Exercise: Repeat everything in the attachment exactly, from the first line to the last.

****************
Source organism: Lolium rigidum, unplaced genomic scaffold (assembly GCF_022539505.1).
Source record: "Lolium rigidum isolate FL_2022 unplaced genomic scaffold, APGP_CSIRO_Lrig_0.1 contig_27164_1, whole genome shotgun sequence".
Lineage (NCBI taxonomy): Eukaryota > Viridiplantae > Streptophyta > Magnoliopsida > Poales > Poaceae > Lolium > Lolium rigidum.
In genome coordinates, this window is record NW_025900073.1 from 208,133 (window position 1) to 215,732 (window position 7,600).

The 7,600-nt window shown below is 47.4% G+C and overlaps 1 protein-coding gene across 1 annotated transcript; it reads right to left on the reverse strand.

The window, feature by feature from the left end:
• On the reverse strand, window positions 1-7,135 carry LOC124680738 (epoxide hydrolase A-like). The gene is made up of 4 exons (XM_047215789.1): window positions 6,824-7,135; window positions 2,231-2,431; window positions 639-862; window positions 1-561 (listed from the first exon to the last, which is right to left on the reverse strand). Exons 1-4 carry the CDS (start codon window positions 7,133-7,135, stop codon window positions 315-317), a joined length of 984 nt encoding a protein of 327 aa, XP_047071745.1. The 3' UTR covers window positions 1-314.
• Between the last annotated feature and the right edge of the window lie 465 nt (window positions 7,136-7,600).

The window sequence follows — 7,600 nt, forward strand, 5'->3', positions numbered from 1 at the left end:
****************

Source organism: Lolium rigidum, unplaced genomic scaffold (assembly GCF_022539505.1).
Source record: "Lolium rigidum isolate FL_2022 unplaced genomic scaffold, APGP_CSIRO_Lrig_0.1 contig_27164_1, whole genome shotgun sequence".
Lineage (NCBI taxonomy): Eukaryota > Viridiplantae > Streptophyta > Magnoliopsida > Poales > Poaceae > Lolium > Lolium rigidum.
In genome coordinates, this window is record NW_025900073.1 from 208,133 (window position 1) to 215,732 (window position 7,600).

The 7,600-nt window shown below is 47.4% G+C and overlaps 1 protein-coding gene across 1 annotated transcript; it reads right to left on the reverse strand.

The window, feature by feature from the left end:
• On the reverse strand, window positions 1-7,135 carry LOC124680738 (epoxide hydrolase A-like). The gene is made up of 4 exons (XM_047215789.1): window positions 6,824-7,135; window positions 2,231-2,431; window positions 639-862; window positions 1-561 (listed from the first exon to the last, which is right to left on the reverse strand). Exons 1-4 carry the CDS (start codon window positions 7,133-7,135, stop codon window positions 315-317), a joined length of 984 nt encoding a protein of 327 aa, XP_047071745.1. The 3' UTR covers window positions 1-314.
• Between the last annotated feature and the right edge of the window lie 465 nt (window positions 7,136-7,600).

The window sequence follows — 7,600 nt, forward strand, 5'->3', positions numbered from 1 at the left end: